Preparing for a design system: Visible, consistent and changeable components
Reading time: 5 minutes
For many Product Owners or product team leaders, design systems still seem like a nice-to-have, rather than a must-have. Companies may have a design system implemented up to the point of a design kit (which aligns the work of designers within their own teams, but does little to support cross-functional work), or have multiple, mostly independent design systems that cover each of their products, which aren't helping with speed and scale for the overall business.
What many business stakeholders fail to realize is that the connection and collaboration that a full design system facilitates is where the real ROI comes into play. A "design system" that's just for designers (ie: a design kit, without a full component library, developer sandbox, documentation and governance model) leaves quality, product and development teams in the dark.
Translating a design kit into components can largely be a guessing game on the engineering side. As developers, we know that working with a loose assortment of components committed independently soon becomes a challenge — it's almost impossible to make any major changes to large systems. Not only that, but even when we use some of these components, the usages range widely and the implementations are very inconsistent. Changes to single components or pages often mean that another, seemingly unrelated, component has changed as well, and it becomes hard to have clear visibility on the status of the system.
We believe in the amazing outcomes that teams can gain from adopting design systems. But many enterprises with multiple teams already in motion can't afford to stop and build one, or align the many existing versions. And so, these teams keep tripping over the problems that a design system could help to fix.
Let’s explore how to enable teams to resolve these problems without stopping their progress toward the end goal.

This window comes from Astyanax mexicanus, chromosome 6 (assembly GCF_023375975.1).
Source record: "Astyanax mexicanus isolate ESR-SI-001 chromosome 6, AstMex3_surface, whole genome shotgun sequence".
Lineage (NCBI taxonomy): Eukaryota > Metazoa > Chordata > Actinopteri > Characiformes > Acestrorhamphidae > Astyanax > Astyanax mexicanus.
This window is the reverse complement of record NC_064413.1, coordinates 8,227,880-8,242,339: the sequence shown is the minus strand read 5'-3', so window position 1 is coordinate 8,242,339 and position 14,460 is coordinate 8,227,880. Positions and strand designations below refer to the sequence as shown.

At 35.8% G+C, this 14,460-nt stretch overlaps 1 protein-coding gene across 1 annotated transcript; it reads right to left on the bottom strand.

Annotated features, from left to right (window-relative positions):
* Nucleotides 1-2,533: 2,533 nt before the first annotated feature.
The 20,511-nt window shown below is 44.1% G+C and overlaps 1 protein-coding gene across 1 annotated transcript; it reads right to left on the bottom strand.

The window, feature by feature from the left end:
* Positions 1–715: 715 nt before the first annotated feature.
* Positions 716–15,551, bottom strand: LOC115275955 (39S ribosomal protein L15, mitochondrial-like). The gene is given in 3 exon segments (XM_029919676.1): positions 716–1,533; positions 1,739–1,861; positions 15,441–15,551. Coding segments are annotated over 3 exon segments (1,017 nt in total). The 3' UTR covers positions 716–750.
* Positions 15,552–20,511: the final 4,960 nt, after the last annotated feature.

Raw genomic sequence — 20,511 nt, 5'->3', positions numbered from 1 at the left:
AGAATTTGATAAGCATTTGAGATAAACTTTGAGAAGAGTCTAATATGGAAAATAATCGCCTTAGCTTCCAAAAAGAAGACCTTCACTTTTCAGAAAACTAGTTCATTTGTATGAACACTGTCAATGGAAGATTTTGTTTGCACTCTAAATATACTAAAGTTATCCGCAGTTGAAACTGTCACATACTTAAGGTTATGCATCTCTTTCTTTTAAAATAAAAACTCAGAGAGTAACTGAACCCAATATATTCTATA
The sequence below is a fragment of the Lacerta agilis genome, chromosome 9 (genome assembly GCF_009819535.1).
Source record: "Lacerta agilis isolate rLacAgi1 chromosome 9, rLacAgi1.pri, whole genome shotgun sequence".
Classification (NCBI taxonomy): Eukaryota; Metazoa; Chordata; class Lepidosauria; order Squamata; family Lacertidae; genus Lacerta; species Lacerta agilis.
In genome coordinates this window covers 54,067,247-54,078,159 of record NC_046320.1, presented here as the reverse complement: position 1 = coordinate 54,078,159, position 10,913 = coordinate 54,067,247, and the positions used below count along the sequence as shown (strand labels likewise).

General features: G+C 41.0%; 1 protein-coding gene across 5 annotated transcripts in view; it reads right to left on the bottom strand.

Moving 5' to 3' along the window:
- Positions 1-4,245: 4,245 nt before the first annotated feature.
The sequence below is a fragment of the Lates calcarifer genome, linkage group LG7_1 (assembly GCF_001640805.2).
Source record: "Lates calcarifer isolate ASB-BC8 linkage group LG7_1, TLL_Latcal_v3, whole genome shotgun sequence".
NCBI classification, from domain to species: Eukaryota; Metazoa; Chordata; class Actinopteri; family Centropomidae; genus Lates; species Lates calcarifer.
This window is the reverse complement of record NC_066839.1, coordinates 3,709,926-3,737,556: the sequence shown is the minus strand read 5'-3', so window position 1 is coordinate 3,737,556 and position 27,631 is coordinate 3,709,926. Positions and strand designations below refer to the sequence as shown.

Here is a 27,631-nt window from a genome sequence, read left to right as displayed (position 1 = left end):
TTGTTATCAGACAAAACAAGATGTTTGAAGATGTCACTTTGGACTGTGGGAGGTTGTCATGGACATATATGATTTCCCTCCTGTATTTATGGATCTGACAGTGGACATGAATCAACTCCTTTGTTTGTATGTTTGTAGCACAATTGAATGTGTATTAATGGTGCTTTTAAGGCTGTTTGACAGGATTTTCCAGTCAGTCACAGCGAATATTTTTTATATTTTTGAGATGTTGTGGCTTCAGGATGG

Drive understanding with visibility
To absolutely everyone on a product team except for developers, components and their capabilities are completely opaque. Design and product management can only see where these components are used, not the variants or details of what they can do. During each sprint, you need everyone on the team to be able to evaluate if the pieces being used to build the app make sense for your product.
Storybook is an industry standard UI documentation tool that helps highlight UI pages, components, tokens, and rules. Each variation of inputs that controls a configuration helps the user explore how a component is used or how a page works. Aided by community-driven plugins, teams can use Storybook to help organize the testing of component’s visual consistency, interactivity, and accessibility all within a reliable and fast environment.
Once Storybook is implemented, teams have an environment where they can test changes and explore how components are configured. When changes are made, all team members have visibility into which other components are impacted and can use this to structure meaningful changes to how components are set up.
Define business and design rules for consistency
If a component doesn't have a focus, how do we know if a new feature should be added? Without rules, we can see the result, but we have no insight into what's going on behind the scenes. Because of this, we have no idea how much effort it's will take to change the component when new use cases arise. Creating better alignment within and across product teams with the right tooling can reduce the "black box" of development, break down silos and open up insights.
Design tools like Figma help to foster a culture of collaboration, and more closely match the development process. Version control, tokens and components are all part of the design vocabulary of the tool. There is even an auto-layout feature that very closely resembles flex-box rules (justify-content and align-items).